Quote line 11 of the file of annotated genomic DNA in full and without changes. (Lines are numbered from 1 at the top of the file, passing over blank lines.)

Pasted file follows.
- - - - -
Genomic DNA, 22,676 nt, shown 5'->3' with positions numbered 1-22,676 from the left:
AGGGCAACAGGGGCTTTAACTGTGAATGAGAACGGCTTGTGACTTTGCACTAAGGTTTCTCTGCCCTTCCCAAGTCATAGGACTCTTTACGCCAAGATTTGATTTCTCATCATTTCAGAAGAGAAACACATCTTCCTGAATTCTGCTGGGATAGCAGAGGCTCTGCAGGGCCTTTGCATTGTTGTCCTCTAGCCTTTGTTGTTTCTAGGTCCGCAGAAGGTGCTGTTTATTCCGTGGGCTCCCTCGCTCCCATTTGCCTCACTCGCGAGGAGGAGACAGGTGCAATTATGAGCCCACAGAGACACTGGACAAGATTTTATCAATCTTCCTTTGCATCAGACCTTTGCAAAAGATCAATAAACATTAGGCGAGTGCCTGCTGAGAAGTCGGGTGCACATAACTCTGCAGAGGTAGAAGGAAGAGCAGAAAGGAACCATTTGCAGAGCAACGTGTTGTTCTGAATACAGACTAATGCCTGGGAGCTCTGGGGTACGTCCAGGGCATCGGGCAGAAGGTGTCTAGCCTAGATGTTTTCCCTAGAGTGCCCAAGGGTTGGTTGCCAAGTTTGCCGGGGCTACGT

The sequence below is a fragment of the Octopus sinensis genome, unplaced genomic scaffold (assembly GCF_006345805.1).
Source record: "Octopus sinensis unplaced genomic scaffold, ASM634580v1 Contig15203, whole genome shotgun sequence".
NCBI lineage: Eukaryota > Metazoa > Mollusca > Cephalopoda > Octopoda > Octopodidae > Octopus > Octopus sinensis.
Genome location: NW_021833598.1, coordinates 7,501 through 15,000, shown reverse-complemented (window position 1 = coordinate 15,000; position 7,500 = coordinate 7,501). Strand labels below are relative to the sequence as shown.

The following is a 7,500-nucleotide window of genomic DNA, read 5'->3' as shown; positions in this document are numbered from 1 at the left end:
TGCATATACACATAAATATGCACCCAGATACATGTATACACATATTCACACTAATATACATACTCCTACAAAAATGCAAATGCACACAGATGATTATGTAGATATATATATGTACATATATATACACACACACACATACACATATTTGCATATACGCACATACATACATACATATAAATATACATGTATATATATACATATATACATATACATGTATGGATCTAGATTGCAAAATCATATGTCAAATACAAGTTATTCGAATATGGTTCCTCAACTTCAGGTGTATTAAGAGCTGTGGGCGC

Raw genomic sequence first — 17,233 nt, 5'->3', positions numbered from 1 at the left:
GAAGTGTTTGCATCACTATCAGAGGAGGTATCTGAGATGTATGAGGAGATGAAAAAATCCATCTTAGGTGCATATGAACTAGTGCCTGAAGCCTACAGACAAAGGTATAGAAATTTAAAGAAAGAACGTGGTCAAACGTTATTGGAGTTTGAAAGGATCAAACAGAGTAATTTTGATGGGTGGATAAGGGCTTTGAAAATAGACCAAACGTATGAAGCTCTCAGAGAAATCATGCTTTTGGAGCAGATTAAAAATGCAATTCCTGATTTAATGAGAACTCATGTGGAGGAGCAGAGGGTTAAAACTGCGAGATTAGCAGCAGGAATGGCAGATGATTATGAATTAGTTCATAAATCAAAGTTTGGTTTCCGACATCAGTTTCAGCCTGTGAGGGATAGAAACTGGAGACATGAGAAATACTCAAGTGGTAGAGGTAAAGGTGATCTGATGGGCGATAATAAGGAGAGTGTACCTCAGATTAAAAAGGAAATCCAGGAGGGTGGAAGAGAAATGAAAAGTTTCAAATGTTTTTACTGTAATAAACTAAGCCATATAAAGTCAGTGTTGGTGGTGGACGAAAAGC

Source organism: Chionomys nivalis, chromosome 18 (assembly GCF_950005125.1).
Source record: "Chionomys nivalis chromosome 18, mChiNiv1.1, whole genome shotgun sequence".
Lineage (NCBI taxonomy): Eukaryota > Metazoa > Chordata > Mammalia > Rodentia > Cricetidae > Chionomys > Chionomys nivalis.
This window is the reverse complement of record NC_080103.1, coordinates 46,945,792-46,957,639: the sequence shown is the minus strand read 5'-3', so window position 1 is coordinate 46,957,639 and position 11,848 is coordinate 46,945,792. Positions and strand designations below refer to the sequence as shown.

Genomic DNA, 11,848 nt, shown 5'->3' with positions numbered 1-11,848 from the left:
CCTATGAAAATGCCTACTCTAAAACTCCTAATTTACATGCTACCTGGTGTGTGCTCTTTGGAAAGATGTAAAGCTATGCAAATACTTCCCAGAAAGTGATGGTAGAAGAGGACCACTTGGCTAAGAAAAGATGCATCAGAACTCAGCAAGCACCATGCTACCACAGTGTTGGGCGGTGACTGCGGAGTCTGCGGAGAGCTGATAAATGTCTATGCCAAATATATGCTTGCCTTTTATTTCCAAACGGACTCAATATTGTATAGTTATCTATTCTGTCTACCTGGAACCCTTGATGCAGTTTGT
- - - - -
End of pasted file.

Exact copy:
Source organism: Chionomys nivalis, chromosome 18 (assembly GCF_950005125.1).